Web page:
The employee must give a notice period of one month. If applicable, a collective labor agreement can contain different rules regarding the notice period. During the probationary period, the employer may terminate the employment contract without notice.

There is no statutory severance pay in the Netherlands.

FAQ

  • What is an employer of record in the Netherlands?

    An employer of record (EOR) in the Netherlands is a third-party organization that becomes the full legal employer of your in-country workforce. The EOR compliantly handles employer-related responsibilities like onboarding, pay, and benefits while enabling you to continue managing the day-to-day operations of your team.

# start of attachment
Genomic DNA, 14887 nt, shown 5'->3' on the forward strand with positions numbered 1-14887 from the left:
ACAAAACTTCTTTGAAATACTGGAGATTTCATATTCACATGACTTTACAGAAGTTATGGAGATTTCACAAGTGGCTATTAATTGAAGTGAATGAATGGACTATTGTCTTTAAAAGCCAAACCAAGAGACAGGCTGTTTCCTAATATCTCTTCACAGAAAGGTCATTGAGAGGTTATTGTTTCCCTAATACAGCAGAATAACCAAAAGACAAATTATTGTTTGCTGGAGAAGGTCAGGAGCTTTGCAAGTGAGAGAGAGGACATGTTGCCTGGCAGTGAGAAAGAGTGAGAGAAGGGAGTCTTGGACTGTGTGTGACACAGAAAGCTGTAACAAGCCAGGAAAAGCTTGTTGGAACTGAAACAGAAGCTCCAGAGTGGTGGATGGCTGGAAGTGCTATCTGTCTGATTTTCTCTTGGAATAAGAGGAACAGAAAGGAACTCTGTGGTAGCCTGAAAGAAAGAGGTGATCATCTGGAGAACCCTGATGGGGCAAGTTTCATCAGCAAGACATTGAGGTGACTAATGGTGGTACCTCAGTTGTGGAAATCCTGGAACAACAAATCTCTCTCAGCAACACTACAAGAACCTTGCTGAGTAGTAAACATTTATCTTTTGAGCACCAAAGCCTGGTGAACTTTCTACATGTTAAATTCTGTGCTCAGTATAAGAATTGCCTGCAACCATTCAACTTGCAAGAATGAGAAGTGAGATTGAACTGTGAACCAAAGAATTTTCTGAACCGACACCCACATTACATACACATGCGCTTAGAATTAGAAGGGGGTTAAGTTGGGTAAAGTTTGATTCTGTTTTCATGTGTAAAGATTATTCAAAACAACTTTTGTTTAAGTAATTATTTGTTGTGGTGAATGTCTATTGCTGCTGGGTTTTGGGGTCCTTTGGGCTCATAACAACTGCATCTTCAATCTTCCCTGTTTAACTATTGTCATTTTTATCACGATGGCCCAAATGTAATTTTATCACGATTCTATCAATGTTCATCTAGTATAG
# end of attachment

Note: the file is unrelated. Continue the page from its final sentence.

• How does an employer of record in the Netherlands help hire talent?

    An EOR enables you to hire in the Netherlands without going through the complexities and restrictions of setting up a legal entity. As an EOR, Velocity Global acts as the legal employer, hiring your new team members through local and compliant employment contracts—you get back the time and flexibility to focus on your growing business.

  • Can an employer of record run payroll in the Netherlands?

    When you work with Velocity Global’s EOR solution in the Netherlands, our experts compliantly handle all payroll and benefits for each of your team members in the country.